The man accused of supplying the Columbine High School gunmen with their semiautomatic pistol pleaded guilty today and said he bought 100 rounds of ammunition for them the night before the bloodbath.

Prosecutor Steve Jensen said there was no evidence that Mark Manes, a 22-year-old computer programmer who had attended Columbine, knew what the teenagers were planning.

Manes pleaded guilty to supplying a weapon to a minor and possession of a sawed-off shotgun. He faces one to 18 years in prison at sentencing Oct. 14.

Eric Harris, 18, and Dylan Klebold, 17, killed 12 fellow students, a teacher and themselves at Columbine on April 20.

Manes bought the TEC-DC9 at a gun show last fall and sold it to the teenagers in January for $500.

Manes also told authorities Harris asked him to purchase the ammunition, Jensen said. Manes bought two boxes of 9mm ammunition at a Kmart, then drove to Harris's house and sold them to the teenager for $25.

The ammunition purchase, not previously disclosed, was legal, Jensen said.

Robert Ransome, Manes's lawyer, said his client pleaded guilty because "the family wants to do the right thing." He said Manes was horrified by the killings.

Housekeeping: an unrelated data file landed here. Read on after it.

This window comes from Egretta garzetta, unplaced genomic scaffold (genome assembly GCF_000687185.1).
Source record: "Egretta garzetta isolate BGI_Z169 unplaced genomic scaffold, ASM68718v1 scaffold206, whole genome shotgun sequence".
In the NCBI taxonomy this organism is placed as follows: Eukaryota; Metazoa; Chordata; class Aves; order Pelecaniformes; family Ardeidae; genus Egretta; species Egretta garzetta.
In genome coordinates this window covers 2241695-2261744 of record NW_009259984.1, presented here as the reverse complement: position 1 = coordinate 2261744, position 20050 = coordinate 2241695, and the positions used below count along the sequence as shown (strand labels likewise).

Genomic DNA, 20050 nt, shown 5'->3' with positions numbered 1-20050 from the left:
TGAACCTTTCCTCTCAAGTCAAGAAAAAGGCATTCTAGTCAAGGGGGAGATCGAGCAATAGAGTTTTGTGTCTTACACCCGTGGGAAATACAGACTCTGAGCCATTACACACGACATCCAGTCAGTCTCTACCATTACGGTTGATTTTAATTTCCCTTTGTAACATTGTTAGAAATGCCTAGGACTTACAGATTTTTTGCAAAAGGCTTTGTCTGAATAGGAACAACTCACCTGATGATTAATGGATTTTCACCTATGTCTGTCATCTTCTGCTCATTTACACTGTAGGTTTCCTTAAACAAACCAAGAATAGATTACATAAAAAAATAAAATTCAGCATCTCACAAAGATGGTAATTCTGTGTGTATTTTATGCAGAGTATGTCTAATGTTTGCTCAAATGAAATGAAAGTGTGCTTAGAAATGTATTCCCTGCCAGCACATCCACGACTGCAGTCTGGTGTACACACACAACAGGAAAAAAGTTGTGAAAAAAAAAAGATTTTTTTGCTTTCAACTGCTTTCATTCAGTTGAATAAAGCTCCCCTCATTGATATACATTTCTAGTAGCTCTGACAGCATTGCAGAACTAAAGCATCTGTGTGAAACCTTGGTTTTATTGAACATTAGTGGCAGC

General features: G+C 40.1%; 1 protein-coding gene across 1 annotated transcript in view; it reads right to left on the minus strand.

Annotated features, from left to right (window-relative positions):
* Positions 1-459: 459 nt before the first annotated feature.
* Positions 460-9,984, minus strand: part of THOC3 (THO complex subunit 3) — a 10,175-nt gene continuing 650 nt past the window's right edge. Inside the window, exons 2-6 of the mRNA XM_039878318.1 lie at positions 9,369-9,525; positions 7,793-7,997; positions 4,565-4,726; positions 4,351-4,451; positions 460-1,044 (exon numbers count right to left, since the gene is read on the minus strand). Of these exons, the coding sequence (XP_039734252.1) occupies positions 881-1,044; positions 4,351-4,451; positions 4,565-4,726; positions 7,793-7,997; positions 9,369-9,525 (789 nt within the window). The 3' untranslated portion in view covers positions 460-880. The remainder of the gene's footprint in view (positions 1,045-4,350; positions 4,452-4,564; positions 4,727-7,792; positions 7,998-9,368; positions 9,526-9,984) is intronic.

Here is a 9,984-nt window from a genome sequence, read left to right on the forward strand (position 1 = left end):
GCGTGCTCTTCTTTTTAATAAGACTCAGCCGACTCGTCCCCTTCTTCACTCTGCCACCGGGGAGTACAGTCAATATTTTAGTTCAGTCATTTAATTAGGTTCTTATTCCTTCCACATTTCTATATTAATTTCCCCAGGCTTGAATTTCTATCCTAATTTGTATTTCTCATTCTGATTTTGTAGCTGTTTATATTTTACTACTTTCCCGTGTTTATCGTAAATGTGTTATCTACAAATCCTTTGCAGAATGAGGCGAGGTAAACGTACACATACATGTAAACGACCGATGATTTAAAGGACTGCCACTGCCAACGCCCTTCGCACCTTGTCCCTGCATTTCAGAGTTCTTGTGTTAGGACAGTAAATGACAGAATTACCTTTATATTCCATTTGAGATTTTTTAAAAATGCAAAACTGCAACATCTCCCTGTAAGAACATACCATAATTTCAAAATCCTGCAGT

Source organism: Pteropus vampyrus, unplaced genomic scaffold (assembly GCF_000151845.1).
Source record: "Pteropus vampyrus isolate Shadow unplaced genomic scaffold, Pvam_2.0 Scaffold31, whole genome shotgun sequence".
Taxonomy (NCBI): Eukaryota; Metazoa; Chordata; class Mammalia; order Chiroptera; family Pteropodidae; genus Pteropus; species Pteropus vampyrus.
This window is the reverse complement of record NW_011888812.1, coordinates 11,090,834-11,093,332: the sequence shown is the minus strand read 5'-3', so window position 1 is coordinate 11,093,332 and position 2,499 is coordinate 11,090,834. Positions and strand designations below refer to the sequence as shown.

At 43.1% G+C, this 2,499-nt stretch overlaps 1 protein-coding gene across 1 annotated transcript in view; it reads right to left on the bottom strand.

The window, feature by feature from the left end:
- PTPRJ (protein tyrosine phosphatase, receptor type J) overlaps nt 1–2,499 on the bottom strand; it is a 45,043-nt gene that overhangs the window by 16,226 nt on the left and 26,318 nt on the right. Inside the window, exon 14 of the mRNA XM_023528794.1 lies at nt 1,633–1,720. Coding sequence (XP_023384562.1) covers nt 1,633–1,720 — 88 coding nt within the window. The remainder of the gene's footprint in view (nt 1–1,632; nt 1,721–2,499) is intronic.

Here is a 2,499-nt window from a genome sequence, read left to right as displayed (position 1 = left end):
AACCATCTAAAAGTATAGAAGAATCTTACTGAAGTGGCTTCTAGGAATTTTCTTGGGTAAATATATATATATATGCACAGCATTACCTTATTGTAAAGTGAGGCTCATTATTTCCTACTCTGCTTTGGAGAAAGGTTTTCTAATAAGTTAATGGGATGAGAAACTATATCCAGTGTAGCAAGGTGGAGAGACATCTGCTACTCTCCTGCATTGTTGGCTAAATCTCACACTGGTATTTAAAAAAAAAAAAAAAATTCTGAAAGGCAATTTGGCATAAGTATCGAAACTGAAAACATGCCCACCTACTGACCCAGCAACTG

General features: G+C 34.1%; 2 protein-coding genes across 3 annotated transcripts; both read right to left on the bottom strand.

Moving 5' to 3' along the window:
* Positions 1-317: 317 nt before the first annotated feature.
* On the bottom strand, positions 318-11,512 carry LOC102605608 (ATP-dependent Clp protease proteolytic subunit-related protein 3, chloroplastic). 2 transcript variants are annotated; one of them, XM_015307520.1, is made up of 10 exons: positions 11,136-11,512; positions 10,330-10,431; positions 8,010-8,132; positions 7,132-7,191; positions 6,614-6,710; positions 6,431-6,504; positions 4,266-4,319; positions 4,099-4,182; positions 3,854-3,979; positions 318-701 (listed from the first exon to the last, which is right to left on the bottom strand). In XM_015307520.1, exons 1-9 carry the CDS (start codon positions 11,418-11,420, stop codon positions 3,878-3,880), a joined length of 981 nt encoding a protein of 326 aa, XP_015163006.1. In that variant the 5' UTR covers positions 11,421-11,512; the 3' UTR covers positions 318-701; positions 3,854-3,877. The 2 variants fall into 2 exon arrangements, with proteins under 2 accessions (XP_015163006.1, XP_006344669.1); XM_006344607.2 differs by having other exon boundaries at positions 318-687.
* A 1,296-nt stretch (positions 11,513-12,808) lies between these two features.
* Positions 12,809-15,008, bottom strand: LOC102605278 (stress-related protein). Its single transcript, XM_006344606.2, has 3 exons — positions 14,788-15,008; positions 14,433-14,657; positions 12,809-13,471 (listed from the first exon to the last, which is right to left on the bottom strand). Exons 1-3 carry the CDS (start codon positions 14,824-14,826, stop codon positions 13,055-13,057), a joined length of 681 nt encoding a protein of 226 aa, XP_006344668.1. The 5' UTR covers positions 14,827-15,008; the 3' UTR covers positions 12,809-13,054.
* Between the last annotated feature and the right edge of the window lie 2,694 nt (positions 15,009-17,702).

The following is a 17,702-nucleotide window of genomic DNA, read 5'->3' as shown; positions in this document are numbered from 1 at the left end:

Manes had been to shooting ranges with the gunmen. Ransome has said that it never crossed Manes's mind that they would go after their classmates.

Manes is one of two people accused of helping Harris and Klebold acquire the TEC-DC9, one of four weapons used in the rampage. Philip Duran, a pizza shop employee who worked with Harris and Klebold, is accused of introducing the teenagers to Manes.

Kip Kinkel, the teenager facing trial in shootings at Thurston High School in Springfield, Ore., blamed himself for the Columbine High School shootings, according to new records filed in the case.

Kinkel's statements to a defense psychiatrist also touched on his thoughts of suicide after the slayings of his parents on May 20, 1998, the day before the school shootings that left two dead and 22 wounded, according to a sworn statement by Lane County Deputy District Attorney Kent Mortimore.

The boy's statements were excerpted by Mortimore from a 45-page report prepared by Orin Bolstad, a psychiatrist who will testify for the defense at Kinkel's Sept. 27 trial. Kinkel, 15 at the time of the shootings, is charged with 58 counts, including four counts of aggravated murder.

In the documents, Bolstad asked Kinkel about his relationship with his parents, Bill and Faith Kinkel. "I had to be 100 percent," Kinkel said. "With my parents, if I didn't do the best, I was an embarrassment to my parents."

According to the documents, Kinkel said that when he learned of the April shootings in Littleton, Colo., "I flipped out. Started blaming myself."